Net Neutrality Debate Heats Up update from April 2006

Congress continued to debate network neutrality Wednesday as a group opposing companies' push for tiered access gained momentum.

April 26, 2006

3 Min Read
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A congressional committee drew rapid fire Wednesday after killing an amendment to preserve network neutrality.

A coalition that drew together the Gun Owners of America, the Democratic-leaning organization MoveOn, and several of the country's top technology CEOs, blasted the committee with a news statement announcing, "House Ignores Public, Sells Out the Internet."

"Today the House Energy and Commerce Committee struck a blow to Internet freedom," the statement read.

The committee passed the Communications Opportunity, Promotion and Efficiency (COPE) Act of 2006 Wednesday, readying it for a full House vote. A portion of the bill would authorize the Federal Communications Commission to enforce network neutrality.

Massachusetts Democrat, Rep. Ed Markey, proposed an amendment that would have made it a federal law to ensure all Internet users have equal speed and access to all legal Web sites. In one week, 250,000 people joined the broad coalition supporting the protections in the "Markey Amendment."The Coalition said the amendment was needed to protect Internet equality, which they say protects free speech. Members of the coalition vowed to continue rallying public support for their cause as the legislation moved toward a full vote. They blasted telecommunications companies, saying they will attack the very equality that has made the Internet so popular.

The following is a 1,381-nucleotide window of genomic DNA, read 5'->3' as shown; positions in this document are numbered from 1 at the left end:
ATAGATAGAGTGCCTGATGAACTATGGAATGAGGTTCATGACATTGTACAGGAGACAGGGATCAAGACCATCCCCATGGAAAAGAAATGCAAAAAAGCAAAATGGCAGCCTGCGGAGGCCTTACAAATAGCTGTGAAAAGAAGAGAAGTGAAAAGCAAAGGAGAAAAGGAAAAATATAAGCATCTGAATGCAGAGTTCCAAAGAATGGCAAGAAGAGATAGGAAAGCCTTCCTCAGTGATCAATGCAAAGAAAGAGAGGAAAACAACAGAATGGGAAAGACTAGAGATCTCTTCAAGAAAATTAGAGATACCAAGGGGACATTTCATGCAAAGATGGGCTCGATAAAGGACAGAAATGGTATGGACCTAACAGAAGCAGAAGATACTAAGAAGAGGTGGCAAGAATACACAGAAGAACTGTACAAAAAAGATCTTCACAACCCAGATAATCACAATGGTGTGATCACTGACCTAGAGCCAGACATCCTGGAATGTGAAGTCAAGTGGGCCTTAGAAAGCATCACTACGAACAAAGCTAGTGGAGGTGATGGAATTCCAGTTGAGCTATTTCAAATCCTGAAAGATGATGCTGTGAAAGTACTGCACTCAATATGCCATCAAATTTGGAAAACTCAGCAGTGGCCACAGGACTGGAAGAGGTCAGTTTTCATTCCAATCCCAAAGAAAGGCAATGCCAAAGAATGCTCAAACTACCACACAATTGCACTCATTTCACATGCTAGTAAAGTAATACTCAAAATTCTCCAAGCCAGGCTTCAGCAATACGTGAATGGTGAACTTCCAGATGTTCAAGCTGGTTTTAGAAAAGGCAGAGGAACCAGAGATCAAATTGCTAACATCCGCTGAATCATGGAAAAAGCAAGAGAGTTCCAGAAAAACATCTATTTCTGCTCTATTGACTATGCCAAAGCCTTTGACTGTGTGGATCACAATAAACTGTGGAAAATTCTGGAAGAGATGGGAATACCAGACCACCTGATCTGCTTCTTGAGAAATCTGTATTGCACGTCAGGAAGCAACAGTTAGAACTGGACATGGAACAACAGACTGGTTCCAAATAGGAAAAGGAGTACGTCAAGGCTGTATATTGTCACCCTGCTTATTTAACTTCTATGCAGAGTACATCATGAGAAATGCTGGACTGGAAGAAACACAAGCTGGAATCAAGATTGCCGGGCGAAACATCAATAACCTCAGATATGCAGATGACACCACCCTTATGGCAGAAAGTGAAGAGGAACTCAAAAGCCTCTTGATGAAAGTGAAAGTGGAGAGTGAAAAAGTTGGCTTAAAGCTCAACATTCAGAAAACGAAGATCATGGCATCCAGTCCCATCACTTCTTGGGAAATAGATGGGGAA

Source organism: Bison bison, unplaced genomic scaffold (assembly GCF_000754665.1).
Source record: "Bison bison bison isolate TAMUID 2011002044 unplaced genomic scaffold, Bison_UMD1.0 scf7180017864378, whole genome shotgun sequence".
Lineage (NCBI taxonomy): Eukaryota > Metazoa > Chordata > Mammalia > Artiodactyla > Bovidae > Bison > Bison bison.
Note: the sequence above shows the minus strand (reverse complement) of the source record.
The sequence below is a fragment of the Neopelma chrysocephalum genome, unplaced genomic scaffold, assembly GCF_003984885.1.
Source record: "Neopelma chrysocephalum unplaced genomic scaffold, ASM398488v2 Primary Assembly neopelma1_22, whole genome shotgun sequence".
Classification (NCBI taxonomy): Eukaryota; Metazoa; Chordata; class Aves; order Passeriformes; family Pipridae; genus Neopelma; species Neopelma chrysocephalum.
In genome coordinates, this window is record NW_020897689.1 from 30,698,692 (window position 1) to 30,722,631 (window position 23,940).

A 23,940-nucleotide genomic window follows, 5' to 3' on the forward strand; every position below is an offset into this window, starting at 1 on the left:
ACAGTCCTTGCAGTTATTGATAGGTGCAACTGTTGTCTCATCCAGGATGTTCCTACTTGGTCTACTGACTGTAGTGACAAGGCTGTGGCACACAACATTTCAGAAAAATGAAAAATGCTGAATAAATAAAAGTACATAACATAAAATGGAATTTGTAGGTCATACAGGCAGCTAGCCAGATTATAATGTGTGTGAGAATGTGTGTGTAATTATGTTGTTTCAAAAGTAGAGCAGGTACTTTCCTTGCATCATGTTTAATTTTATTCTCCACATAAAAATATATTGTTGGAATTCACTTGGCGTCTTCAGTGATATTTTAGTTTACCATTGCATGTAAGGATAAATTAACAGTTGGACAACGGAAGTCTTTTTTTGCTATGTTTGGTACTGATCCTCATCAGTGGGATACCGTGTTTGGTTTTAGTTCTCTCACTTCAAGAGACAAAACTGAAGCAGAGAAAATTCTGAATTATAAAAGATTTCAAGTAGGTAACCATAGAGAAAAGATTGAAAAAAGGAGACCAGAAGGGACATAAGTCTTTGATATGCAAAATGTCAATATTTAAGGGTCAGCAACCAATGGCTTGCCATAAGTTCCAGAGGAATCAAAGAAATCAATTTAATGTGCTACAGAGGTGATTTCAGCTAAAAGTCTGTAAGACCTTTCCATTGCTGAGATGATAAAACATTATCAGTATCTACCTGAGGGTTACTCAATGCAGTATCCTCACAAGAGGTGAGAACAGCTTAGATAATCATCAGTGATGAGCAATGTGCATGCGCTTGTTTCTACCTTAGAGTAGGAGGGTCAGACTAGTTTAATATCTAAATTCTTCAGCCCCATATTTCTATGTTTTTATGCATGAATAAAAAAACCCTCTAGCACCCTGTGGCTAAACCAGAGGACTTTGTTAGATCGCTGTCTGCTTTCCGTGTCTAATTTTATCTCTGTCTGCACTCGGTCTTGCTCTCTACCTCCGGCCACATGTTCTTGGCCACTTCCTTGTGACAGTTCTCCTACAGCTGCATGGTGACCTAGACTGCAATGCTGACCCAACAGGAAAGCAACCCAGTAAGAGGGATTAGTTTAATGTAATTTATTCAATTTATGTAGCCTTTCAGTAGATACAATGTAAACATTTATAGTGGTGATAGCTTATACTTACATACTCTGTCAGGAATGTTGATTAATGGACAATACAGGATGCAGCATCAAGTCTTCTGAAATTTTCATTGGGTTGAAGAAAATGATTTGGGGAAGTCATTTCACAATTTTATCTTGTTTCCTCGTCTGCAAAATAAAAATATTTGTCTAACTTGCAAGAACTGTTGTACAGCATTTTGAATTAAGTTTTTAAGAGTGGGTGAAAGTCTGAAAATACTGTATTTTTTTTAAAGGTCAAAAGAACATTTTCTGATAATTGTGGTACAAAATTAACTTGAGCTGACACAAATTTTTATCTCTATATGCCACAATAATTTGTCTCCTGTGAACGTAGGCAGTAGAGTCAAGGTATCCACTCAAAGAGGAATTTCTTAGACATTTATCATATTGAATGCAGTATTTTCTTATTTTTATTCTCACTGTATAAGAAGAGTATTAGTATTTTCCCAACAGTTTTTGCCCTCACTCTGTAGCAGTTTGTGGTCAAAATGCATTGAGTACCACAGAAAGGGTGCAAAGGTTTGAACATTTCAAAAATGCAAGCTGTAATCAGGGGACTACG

Telecommunications companies want the FCC to regulate Internet traffic and have argued for the ability to charge companies more for premium services. They say that they need to increase revenue to upgrade networks and that tiered pricing would place the burden of cost on the companies that most need the improved infrastructure. Opponents say that if some companies get premium service, others will get inferior service. They say that will destroy the even playing field that has given small Web site operators and bloggers the same reach as large companies.

Their opponents include: the AARP, Consumers Union, Consumer Federation of America, Free Press, the U.S. Public Interest Research Group, Vint Cerf, eBay, Yahoo, Amazon, CEOs from Microsoft, Google, Intel, IAC/InterActiveCorp., and religious broadcasters.

Opponents said in letters to Congress that COPE would "warp the Web into a multi-tiered network of bandwidth haves and have-nots."

"Net neutrality ensures that the public can view the smallest blog just as easily as the largest corporate Web site by preventing companies like AT&T from rigging the playing field for only the highest-paying sites and services," Timothy Karr, campaign director of Free Press, said in a prepared statement.Earlier in the week, the House Committee on the Judiciary debated the issue. Walter McCormick, president and CEO of the U.S. Telecom Association, testified. His group represents more than 1,200 companies.

McCormick said he thinks that the country's anti-trust laws are sufficient to protect consumers and the companies do not want to block, degrade or control access. They simply want to give larger pipes to businesses that need them. McCormick said that under the current system, consumers are shouldering part of the burden for increased capacity, while providers would like to charge the heaviest users.

"What's in debate here is who pays for that enhanced portion of the network," he said.

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